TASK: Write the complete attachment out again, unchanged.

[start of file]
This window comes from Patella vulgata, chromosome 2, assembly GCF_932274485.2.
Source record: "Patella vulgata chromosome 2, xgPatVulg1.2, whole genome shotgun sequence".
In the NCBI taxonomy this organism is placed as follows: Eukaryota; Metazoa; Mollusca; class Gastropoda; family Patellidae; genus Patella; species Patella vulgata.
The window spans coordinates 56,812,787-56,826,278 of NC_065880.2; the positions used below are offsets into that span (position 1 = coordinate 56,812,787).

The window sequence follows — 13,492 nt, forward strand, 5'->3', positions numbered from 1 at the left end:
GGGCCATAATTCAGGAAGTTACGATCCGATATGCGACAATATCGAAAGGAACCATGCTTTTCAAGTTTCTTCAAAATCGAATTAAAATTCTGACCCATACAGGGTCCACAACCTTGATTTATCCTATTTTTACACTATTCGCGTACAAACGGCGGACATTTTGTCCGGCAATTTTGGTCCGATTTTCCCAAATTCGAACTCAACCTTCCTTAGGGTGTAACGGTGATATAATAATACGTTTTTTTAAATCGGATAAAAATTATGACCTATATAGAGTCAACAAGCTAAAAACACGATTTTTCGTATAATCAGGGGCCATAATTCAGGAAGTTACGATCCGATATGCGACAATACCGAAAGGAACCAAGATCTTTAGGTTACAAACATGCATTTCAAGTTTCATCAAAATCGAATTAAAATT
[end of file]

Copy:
This window comes from Patella vulgata, chromosome 2, assembly GCF_932274485.2.
Source record: "Patella vulgata chromosome 2, xgPatVulg1.2, whole genome shotgun sequence".
In the NCBI taxonomy this organism is placed as follows: Eukaryota; Metazoa; Mollusca; class Gastropoda; family Patellidae; genus Patella; species Patella vulgata.
The window spans coordinates 56,812,787-56,826,278 of NC_065880.2; the positions used below are offsets into that span (position 1 = coordinate 56,812,787).

The window sequence follows — 13,492 nt, forward strand, 5'->3', positions numbered from 1 at the left end:
GGGCCATAATTCAGGAAGTTACGATCCGATATGCGACAATATCGAAAGGAACCATGCTTTTCAAGTTTCTTCAAAATCGAATTAAAATTCTGACCCATACAGGGTCCACAACCTTGATTTATCCTATTTTTACACTATTCGCGTACAAACGGCGGACATTTTGTCCGGCAATTTTGGTCCGATTTTCCCAAATTCGAACTCAACCTTCCTTAGGGTGTAACGGTGATATAATAATACGTTTTTTTAAATCGGATAAAAATTATGACCTATATAGAGTCAACAAGCTAAAAACACGATTTTTCGTATAATCAGGGGCCATAATTCAGGAAGTTACGATCCGATATGCGACAATACCGAAAGGAACCAAGATCTTTAGGTTACAAACATGCATTTCAAGTTTCATCAAAATCGAATTAAAATT